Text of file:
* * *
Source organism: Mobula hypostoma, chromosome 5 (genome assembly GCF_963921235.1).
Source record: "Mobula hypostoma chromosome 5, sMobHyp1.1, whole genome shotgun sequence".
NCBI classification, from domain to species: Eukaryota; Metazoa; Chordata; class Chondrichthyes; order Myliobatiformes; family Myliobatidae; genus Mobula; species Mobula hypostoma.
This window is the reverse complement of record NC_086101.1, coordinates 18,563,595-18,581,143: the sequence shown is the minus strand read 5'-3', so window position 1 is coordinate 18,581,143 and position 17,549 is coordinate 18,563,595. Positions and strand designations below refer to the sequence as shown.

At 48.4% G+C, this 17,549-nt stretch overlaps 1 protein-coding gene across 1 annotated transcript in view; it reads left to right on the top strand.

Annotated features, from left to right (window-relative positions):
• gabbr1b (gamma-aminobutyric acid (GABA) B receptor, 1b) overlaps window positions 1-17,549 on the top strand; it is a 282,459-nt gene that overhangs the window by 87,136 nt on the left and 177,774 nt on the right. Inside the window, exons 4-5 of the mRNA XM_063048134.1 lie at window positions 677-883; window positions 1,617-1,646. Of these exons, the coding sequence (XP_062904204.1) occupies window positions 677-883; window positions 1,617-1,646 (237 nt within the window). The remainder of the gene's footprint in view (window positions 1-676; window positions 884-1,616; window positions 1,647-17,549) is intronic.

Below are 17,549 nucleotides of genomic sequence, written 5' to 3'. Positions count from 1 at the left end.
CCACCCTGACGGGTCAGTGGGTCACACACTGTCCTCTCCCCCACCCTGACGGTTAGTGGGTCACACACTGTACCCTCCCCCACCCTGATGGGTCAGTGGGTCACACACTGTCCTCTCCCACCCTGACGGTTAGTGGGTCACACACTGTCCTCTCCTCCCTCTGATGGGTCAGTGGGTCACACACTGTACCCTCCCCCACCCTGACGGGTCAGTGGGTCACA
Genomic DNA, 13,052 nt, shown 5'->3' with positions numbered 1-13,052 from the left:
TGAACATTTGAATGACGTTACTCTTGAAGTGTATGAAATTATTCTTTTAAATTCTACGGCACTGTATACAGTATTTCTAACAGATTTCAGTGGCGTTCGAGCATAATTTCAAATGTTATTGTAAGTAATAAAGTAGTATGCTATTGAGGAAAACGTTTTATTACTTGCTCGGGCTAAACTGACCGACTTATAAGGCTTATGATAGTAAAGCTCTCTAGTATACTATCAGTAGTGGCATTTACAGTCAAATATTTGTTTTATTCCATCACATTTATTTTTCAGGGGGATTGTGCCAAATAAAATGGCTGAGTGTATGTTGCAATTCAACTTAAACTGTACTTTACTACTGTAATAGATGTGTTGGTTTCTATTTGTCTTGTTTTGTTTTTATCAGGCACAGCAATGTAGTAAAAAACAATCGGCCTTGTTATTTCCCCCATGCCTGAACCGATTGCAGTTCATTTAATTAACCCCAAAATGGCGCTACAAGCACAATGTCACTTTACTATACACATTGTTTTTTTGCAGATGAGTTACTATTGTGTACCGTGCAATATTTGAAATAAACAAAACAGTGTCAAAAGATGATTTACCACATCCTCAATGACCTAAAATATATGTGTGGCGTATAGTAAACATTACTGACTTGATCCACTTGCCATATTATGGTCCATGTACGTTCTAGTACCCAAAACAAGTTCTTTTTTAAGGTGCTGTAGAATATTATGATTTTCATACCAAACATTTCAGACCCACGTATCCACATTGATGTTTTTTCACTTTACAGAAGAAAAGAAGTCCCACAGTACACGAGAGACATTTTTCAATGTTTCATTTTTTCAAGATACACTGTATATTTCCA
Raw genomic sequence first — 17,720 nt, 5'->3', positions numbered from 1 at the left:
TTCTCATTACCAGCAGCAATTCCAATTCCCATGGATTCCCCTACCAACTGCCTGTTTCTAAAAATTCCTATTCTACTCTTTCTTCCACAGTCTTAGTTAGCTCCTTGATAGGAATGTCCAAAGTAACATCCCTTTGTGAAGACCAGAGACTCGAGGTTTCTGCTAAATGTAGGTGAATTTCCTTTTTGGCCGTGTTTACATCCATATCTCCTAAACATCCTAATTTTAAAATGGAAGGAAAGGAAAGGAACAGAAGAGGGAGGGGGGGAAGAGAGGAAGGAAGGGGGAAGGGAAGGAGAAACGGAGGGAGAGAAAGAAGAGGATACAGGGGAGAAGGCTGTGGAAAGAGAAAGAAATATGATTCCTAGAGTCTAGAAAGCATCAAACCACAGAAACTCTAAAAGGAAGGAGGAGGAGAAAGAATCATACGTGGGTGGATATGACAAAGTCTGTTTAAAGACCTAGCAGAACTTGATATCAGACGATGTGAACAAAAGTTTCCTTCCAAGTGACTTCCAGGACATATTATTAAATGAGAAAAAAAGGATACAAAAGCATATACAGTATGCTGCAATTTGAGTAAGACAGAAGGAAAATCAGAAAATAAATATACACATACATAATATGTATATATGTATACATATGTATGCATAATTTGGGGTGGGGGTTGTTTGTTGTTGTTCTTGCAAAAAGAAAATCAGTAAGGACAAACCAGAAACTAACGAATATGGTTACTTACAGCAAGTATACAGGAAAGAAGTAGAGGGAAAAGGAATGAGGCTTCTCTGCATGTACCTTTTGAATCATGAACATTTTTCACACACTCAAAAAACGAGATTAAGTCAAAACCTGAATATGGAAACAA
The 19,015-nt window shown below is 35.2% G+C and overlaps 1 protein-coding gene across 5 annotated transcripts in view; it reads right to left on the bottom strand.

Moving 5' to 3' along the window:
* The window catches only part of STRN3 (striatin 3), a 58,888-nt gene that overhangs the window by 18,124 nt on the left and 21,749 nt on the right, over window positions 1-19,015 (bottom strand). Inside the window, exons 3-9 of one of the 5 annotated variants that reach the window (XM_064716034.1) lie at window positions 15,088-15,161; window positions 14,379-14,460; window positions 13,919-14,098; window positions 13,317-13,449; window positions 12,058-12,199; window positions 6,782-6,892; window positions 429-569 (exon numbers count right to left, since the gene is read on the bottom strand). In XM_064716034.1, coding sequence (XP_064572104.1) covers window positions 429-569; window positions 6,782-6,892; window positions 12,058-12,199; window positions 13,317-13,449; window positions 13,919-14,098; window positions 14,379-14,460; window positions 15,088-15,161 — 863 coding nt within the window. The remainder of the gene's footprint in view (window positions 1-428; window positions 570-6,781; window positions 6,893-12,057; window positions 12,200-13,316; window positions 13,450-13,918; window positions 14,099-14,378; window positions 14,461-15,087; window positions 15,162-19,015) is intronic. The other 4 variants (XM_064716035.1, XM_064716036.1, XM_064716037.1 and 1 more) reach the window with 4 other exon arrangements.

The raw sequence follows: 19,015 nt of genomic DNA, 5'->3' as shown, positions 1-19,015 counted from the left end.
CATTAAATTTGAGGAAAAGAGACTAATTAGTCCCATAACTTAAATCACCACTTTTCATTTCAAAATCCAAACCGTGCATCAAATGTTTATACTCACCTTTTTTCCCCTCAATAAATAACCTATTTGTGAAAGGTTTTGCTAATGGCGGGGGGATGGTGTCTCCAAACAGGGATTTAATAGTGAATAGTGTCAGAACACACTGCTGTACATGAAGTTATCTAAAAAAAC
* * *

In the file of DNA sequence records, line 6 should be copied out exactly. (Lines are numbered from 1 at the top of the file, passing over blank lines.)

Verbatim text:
Annotated features, from left to right (window-relative positions):